Dana Loesch Shares How ‘Repeated Threats’ Forced Her Family to Move

Dana Loesch spoke out about the increasingly detailed death threats that she and her family have been receiving and why she knew they had to move on today’s show.

“When your kids are too afraid to ride their bikes outside in front of the house, up and down the street … that was obviously a clear sign: ‘Time to leave,’” she said.

People angry over her stance on the Second Amendment were putting her address and phone number online and sometimes even pictures of her house. Dana tweeted this thread about her ordeal under the hashtag #MeToo this week as part of a larger conversation about violence toward women.

This article provided courtesy of TheBlaze.

GLENN: So Dana Loesch, who is just one of the most remarkable conservatives that I know, a -- a strong and fierce woman who is -- does everything she does because she's a mom.

And, you know, after the World Trade Center came down and things started getting crazy, she was -- she was a mom. And she decided to start speaking out. And next thing, you know, she's on the radio. And now she's syndicated. She's got her own TV show here at TheBlaze.

And she's also a spokesperson for the NRA, which has caused her real problems in the last year. So much so, that Dana tweeted over the weekend, that she was moving. And had to move to a new house, undisclosed location, because people on the left had found out where she was living and began to threaten her and her family.

Welcome to the program, Dana.

DANA: Hey, Glenn, good to be with you.

GLENN: First of all, you safe?

DANA: Yeah. I am. I'm good. I mean, I'm safe wherever I am.

GLENN: I wouldn't mess with you. Ever. I just would not mess with you.

DANA: It's crazy. I mean, it's crazy that it's to this point. It's crazy that in the past year, just by being vocal on a particular issue and understandably so, that it has gotten to this point.

And I tweeted -- you mentioned the tweet before where I took it because I just thought this was so crazy. And I love where I live. And I'm staying in Texas. And I love where I live. And nobody wants to move right as the holiday season is gearing up. I had thought to do this a little bit more planned out.

But when you have people that send you emails that say things like, well, I'm going to make it to where you feel like the parents of Newton. And where you get all this crazy stuff.

And they can't just keep it to you. And they can't just keep it to ideas. They have to start bringing in innocence and very young soft targets in. That's when -- I'm fine to stay where I am. But when your kids are too afraid to ride their bikes outside, in front of the house, up and down the street -- which is one of the reasons why I loved where I moved. Because when I left downtown St. Louis, my kids couldn't do that. And that was obviously a clear sign, time to leave. And come here to what I think is one of the safest and best places in the country. And I had people driving by my house, taking pictures of my home. Not just Google Maps stuff. Like actual photos of my home and putting it online. Putting my address online. Putting my private cell phone number, which I know anybody can find anything about anybody. But they put that online.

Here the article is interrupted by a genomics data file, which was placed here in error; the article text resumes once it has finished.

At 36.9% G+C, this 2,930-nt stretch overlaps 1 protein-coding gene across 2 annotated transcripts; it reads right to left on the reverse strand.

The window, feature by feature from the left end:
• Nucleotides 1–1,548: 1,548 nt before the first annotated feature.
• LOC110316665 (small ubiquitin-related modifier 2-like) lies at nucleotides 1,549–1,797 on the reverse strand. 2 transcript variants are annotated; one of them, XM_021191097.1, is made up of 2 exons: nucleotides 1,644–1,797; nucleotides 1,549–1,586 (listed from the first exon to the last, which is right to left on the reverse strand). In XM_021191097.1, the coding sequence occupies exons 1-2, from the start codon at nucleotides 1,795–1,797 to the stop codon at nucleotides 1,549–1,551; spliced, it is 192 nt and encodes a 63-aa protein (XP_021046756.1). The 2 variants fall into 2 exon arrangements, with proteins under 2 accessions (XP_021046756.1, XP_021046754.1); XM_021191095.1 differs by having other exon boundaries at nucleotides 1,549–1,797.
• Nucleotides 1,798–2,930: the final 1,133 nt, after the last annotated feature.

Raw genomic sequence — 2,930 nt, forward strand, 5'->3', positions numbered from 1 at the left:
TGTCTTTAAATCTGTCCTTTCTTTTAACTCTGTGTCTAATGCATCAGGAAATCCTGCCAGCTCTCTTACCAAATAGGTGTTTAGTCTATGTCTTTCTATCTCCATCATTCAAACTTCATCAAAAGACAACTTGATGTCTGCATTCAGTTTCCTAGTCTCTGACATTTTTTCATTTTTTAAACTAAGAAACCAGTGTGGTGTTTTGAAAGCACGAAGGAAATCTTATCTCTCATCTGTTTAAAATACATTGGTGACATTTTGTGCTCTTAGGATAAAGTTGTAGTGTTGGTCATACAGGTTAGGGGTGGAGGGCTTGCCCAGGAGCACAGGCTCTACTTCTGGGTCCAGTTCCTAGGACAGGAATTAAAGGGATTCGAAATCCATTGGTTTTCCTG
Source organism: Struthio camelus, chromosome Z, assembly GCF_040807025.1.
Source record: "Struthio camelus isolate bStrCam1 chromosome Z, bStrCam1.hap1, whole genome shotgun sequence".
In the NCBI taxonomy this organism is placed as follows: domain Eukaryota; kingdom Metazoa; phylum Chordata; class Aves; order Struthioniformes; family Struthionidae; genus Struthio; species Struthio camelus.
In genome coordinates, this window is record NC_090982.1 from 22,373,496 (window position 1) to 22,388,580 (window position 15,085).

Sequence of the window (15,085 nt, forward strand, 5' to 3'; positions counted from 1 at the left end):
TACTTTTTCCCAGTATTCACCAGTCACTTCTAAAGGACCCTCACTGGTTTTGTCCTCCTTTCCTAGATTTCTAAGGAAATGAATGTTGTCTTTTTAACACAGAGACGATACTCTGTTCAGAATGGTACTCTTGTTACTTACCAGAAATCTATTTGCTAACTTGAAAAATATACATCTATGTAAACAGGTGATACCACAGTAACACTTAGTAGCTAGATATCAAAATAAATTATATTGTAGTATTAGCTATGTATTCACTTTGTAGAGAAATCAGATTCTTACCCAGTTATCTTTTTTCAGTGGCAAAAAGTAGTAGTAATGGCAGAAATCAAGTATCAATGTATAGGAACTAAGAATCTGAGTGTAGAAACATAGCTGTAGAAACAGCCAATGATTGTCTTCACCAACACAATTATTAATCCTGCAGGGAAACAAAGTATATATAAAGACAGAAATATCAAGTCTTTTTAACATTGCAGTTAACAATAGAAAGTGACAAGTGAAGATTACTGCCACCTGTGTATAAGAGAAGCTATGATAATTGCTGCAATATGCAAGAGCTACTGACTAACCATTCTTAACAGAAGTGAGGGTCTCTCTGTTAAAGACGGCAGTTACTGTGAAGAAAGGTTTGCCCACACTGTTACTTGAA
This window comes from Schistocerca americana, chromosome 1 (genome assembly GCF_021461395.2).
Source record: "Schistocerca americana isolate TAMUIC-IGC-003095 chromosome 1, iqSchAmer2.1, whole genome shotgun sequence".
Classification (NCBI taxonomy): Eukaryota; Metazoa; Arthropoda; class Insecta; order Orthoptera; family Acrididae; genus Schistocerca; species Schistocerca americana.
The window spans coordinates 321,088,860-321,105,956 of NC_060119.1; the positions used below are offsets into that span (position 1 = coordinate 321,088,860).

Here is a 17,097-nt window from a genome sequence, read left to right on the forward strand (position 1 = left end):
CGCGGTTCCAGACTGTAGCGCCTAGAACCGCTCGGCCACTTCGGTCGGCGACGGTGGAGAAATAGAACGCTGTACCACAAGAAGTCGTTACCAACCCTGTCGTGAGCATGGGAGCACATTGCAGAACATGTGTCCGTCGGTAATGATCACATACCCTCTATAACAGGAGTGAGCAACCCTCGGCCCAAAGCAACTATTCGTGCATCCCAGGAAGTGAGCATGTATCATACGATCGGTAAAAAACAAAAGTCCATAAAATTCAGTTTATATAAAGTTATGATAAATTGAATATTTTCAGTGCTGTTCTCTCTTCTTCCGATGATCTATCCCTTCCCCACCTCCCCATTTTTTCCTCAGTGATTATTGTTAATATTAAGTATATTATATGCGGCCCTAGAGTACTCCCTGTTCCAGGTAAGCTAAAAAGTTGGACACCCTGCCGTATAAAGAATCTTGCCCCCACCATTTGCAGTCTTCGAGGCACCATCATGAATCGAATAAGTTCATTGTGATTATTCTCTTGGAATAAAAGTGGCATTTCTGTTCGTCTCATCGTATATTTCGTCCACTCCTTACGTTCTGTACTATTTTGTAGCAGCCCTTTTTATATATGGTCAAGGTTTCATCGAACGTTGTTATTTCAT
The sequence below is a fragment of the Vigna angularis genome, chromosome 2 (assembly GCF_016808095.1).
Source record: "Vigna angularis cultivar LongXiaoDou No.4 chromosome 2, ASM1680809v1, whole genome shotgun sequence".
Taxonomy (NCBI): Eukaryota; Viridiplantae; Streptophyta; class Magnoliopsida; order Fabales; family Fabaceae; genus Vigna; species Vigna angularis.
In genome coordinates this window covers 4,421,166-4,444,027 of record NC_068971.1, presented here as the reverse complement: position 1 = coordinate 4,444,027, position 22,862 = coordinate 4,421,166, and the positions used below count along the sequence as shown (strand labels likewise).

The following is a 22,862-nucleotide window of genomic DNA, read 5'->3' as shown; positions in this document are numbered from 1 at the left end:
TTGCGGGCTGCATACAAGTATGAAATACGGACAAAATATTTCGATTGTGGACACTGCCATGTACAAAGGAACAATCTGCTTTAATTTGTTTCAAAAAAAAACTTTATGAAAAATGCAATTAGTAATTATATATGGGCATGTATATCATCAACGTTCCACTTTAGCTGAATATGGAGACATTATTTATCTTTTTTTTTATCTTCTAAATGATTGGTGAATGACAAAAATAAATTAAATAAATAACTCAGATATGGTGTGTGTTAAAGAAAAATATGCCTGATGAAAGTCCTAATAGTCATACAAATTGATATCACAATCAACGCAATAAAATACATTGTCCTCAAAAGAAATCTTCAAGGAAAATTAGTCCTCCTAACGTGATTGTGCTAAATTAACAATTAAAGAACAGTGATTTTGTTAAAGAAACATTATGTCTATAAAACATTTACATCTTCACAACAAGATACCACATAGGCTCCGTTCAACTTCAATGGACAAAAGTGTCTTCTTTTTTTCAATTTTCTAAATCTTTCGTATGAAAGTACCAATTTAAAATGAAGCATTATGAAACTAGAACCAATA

They started calling my cell phone number. At one time, they called it when the cops were at my house a little after midnight one evening. But it was when I really -- they couldn't get me by going after me, so they decided to target my kids, which is always the most dangerous place in the world for anybody to be, is between a mother and her kids. And especially so for me.

I guess that they thought they were going to send a message to them. So I'm just going to louder, but I'm going to do it from an undisclosed location.

GLENN: Dana, what was the conversation with your kids like?

DANA: We have had it before. The first big conversation that we had was after my oldest son who is on the internet, in a limited way. Like he's not allowed on Twitter. He's not allowed on Facebook. He's not allowed on Snapchat. And I always go through everything. Because it's not a democracy. It's a momocracy in the house.

And one of his friends -- the day that -- I was actually doing my program at TheBlaze. My TV program at TheBlaze. And this is the day that that video came out, where this guy had made this death fetish video where I killed myself. And before I got home, after doing my show at TheBlaze, my son's best friend had already sent him a link to the video. Saying, did you see this? This is your mom.